Swaziland is set to lose its preferential access to US markets via the African Growth and Opportunity Act (AGOA). This is because the impoverished country has failed to meet a US deadline to get its act together regarding worker rights and freedom of expression. News agency AFP reports that US ambassador to Swaziland, Malika James, said that the landlocked country had failed to retain its AGOA status and did not meet a May 15 deadline.Swazilanddid not achieve all the benchmarks of the programme, including respect for human rights. Barring a miracle, which South African sources say is now unlikely, Swaziland’s duty-free access to the US economy will expire in January 2015. (A slowdown in orders for especially manufactured goods is expected immediately.) AFP quoted Ms James as saying the US had been reviewing Swaziland’s participation in relation to the fundamentals of freedom of speech and repressive legislation such as the Suppression of Terrorism Act. Swaziland had focused only on industrial relations and overlooked the principles of freedom of speech.
AGOA is a US law which provides duty-free access to the world’s largest economy for qualifying African countries, of which Swaziland is currently one. A US Commerce Department report in December last year said the US government “took special note of its continuing concerns regarding workers’ rights issues in Swaziland”. That was not the end of it either as AGOA’s eligibility criteria include the establishment of a market-based economy, rule of law, economic policies to reduce poverty, protection of internationally recognised worker rights, and efforts to combat corruption. On May 15, the US Departments of Commerce and State conducted their annual review of eligibility to determine whether each country eligible for AGOA benefits has met, or made progress toward meeting, AGOA eligibility criteria. Swaziland did not. South African sources said on Friday, May 16, that the loss of AGOA access would damage the kingdom’s economy, shed thousands of jobs and potentially create further instability. There was some concern over the move and the implications for South Africa, but no major upheaval was anticipated.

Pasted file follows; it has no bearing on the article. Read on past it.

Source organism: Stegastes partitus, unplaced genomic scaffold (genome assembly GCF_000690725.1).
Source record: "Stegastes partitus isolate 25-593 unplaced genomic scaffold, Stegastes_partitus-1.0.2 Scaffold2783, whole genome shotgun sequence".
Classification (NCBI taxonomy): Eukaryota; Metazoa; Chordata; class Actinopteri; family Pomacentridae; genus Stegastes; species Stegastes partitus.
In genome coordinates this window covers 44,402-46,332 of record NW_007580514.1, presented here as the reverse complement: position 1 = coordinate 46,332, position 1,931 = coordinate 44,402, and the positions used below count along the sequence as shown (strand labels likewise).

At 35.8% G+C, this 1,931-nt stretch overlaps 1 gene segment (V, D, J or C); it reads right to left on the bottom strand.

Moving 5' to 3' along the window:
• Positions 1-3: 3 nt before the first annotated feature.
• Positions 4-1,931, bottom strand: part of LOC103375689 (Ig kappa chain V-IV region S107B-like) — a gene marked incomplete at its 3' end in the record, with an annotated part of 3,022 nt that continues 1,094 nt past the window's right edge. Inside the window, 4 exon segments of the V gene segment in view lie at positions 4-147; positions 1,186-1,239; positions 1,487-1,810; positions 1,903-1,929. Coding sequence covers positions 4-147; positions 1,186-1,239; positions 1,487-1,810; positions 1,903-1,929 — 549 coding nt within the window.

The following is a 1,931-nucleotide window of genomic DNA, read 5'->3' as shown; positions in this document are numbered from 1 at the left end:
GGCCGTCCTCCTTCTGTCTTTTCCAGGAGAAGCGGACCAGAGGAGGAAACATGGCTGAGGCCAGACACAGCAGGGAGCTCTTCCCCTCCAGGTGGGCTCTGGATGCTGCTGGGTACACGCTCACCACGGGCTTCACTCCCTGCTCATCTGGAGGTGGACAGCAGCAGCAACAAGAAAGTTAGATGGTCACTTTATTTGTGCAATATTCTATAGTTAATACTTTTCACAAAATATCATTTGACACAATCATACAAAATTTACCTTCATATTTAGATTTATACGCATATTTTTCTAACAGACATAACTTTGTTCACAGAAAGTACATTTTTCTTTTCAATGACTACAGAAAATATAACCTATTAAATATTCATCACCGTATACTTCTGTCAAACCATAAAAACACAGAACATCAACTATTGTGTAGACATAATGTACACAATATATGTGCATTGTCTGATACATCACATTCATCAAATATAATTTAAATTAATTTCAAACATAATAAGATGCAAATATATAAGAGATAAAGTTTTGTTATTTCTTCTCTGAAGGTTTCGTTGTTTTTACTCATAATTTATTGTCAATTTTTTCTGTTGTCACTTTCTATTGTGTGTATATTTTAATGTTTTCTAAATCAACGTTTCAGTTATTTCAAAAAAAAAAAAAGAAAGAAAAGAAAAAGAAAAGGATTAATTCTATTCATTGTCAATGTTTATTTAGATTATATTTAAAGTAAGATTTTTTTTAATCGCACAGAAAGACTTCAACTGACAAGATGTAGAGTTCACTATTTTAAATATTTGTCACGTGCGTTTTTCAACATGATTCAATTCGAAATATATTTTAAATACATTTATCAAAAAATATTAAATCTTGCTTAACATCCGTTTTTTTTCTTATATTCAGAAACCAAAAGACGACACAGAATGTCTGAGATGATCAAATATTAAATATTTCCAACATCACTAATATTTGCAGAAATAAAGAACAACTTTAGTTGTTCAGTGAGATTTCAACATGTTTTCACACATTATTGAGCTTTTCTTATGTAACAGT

WHY DO WE CARE? The loss of AGOA access has the potential to further destabilise Swaziland’s political environment and it may not be robust enough to withstand much more. As stated previously, Swaziland’s vulnerability at the political level is almost exclusively financial – or rather the lack of finances –and not due to popular discontent, but new massed ranks of unemployed could change that. How many jobs are on the line? We estimate at least 6,000 and possibly as many as 10,000. The 2010 Labour Force Survey (the most recent comprehensive labour market document) indicated nearly 200,000 formal jobs in the country during that year, of which manufacturing accounted for around 14% of employment. Jobs related to textiles, wearing apparel, leather and related goods were measured at almost 12,000 during 2010, of which 90% were women. Swaziland’s exports of textiles, clothing, footwear and leather goods represented more than 7% of total export revenues during 2012-13 and contributed 90% of exports to the US under AGOA. By our calculations, just over half of Swaziland’s clothing and apparel exports are sent the world’s largest economy. The manufacturing sector accounted for 42% of Swaziland’s GDP during 2011-13.
Analysts: Gary van Staden & Christie Viljoen